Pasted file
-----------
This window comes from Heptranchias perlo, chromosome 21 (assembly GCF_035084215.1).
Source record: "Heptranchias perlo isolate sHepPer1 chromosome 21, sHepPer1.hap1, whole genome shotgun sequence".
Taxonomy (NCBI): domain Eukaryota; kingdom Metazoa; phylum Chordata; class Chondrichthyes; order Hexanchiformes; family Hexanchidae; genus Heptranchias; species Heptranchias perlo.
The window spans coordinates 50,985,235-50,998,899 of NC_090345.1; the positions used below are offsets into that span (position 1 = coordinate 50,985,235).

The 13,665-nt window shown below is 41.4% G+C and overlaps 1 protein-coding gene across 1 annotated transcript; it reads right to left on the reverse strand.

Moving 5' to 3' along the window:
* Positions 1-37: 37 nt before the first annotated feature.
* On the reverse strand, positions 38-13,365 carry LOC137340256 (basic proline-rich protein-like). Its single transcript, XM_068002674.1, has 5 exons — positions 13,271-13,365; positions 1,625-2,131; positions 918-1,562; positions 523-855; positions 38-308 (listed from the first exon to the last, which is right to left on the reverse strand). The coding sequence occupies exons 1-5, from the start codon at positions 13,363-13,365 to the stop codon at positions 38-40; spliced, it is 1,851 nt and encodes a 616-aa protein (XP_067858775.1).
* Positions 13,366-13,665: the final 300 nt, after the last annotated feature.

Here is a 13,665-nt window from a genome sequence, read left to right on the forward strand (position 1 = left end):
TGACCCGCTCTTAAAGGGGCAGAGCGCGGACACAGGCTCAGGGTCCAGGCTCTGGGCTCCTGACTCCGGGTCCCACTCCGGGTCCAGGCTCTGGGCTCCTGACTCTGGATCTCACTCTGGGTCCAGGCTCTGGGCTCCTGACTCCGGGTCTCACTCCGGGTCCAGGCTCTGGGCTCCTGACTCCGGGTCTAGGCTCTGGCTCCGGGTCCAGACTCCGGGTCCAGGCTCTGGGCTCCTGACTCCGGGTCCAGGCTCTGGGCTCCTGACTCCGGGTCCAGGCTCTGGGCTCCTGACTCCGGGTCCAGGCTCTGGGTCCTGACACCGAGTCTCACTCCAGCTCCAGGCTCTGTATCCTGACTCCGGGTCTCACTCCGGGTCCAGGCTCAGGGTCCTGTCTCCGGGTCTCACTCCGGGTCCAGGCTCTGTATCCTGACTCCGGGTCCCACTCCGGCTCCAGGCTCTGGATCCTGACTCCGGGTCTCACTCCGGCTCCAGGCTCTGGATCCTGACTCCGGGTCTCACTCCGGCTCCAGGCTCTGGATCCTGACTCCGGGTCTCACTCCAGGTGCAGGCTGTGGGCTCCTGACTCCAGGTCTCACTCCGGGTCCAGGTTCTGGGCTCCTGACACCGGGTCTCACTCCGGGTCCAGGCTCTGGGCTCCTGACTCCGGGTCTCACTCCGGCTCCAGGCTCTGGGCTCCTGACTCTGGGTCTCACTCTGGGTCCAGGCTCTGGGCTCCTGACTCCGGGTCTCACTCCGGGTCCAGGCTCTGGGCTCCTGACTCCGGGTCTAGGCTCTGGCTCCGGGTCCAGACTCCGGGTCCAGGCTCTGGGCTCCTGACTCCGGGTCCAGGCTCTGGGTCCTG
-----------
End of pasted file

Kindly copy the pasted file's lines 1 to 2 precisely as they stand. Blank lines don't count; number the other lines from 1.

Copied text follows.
This window comes from Heptranchias perlo, chromosome 21 (assembly GCF_035084215.1).
Source record: "Heptranchias perlo isolate sHepPer1 chromosome 21, sHepPer1.hap1, whole genome shotgun sequence".